testusername123 I had a 'pre-idle' animation where I had keyframed everything off
Glad you found it! Generally you don't want any animation to key everything. It's inefficient and what is "everything" often changes, so you'd need to remember to add things to such an animation and you'll surely forget. Mainly though, it is inefficient. You can use
It works, but maybe you set a different attachment afterward.
testusername123 I think that SetAnimation updates the slot attachments in late-update or something
SetAnimation does it immediately, where "it" is that it sets up the AnimationState tracks. It does not apply the animation.
Take a look at the spine-unity lifecycle. The Unity components are likely applying animations for you. You'll need to use the right callbacks so your code runs after animations are applied.
testusername123 I just noticed decided to remove the egg keyframe for the hat entirely, and I just manage it in code now.
That's a fine solution. Why were you keying it in an animation if you want to control it in code? If it really does need to be keyed in animations, for example to show a hat with a different perspective mid-animation, then you can do that. A "skin" is an intermediate layer between an animation and the actual attachment used. Instead of the animation keying a specific attachment named "red hat front", it keys a skin placeholder named eg "hat front". When the animation is applied, the timeline will call
skeleton.SetAttachment(slot, "hat front"). See the docs on that method:
Since it calls
GetAttachment, look at that method too:
GetAttachment looks in the skin for the specified name ("hat front") to find the actual attachment. This allows you to put any attachment you want in the skin for "hat front", decoupled from what the animation keys.
Given that, the way it works is you create a skin and populate it with the attachments you want. It sounds like you are using the skins you defined in the Spine editor. Instead of doing that, you create an empty skin and add stuff to it. For example, you can add one or more skins defined in the Spine editor, and/or you can set specific attachments for the hat skin placeholders. See:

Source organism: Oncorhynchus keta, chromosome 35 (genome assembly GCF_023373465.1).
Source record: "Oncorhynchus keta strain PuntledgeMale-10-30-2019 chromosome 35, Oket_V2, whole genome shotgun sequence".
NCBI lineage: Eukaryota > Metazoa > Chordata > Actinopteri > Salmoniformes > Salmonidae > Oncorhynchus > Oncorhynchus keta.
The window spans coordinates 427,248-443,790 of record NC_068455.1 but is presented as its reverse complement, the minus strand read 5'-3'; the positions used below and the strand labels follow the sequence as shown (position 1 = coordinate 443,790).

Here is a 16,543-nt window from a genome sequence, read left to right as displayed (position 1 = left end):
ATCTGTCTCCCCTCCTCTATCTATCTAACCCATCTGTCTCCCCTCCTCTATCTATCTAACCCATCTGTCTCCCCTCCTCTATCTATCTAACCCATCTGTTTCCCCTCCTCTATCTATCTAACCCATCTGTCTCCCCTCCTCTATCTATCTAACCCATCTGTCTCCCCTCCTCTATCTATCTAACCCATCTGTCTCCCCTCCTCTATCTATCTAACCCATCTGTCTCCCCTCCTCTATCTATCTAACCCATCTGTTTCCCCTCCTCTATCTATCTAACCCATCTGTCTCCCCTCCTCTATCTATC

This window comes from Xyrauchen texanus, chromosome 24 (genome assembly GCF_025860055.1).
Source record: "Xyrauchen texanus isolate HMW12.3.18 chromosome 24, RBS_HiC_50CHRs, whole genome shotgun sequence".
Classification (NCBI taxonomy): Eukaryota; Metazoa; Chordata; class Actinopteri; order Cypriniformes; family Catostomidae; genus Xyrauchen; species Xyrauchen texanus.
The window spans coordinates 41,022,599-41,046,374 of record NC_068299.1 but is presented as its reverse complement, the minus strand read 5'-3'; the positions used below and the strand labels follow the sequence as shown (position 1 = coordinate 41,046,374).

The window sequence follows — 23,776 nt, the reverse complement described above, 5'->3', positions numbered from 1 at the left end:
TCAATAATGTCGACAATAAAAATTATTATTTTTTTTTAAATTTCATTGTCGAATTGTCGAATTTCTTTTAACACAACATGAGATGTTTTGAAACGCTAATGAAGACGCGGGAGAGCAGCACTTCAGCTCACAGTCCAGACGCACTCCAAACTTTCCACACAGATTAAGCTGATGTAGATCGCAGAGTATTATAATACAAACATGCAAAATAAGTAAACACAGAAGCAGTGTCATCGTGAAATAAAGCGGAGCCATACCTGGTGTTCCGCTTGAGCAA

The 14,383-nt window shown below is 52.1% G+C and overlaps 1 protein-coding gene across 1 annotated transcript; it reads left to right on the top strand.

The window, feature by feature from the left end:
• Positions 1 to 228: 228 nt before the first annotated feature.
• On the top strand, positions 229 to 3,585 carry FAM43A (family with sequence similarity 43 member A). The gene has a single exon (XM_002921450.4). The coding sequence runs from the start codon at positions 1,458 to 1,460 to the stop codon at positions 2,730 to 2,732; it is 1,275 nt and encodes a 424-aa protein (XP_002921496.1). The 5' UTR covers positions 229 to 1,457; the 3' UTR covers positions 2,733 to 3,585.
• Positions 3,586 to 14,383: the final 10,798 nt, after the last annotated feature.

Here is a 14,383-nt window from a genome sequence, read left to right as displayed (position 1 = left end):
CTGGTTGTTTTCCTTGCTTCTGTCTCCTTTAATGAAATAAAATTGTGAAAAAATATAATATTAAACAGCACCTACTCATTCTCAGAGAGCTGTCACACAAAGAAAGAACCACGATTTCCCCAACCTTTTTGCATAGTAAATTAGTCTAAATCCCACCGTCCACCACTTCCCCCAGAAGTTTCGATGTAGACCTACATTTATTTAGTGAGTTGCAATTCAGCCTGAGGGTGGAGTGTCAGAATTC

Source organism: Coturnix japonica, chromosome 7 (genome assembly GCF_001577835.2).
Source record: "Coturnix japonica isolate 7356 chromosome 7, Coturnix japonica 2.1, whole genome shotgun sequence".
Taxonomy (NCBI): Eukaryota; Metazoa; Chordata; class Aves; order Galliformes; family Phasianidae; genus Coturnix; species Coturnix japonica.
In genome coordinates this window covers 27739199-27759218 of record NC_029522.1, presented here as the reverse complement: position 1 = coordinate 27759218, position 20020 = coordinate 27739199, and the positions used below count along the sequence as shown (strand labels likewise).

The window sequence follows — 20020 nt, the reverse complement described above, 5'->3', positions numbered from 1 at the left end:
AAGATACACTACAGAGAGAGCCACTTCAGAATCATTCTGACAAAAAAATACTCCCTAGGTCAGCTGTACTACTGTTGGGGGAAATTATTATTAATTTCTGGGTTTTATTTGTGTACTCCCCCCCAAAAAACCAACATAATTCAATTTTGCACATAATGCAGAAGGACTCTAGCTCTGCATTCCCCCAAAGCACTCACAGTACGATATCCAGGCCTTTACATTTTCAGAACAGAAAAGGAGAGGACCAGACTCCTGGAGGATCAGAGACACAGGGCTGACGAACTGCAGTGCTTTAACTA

I suggest using a skin for a collection of attachments. For your hat, say you have skin placeholders
hat front and
hat side, then you create a skin called
red hat and populate it with red hats for those placeholders. Create another skin called
blue hat and populate the attachments. Then at runtime you create an empty skin and add either the
red hat or
blue hat skin to it.
You don't have to combine skins like this, but it's convenient. You could instead add the attachments for the
hat front and
hat side skin placeholders instead of using a skin. The skin just groups it for convenience in Spine. In Spine you can apply multiple skins at once, so you can preview and animate with different skin combinations:
All that said, if you have many attachments (eg 1000+) then setting them all up in the editor is tedious. With careful organization you can make a setup that uses template images in Spine, so you can visualize and animation, then at runtime you configure everything dynamically.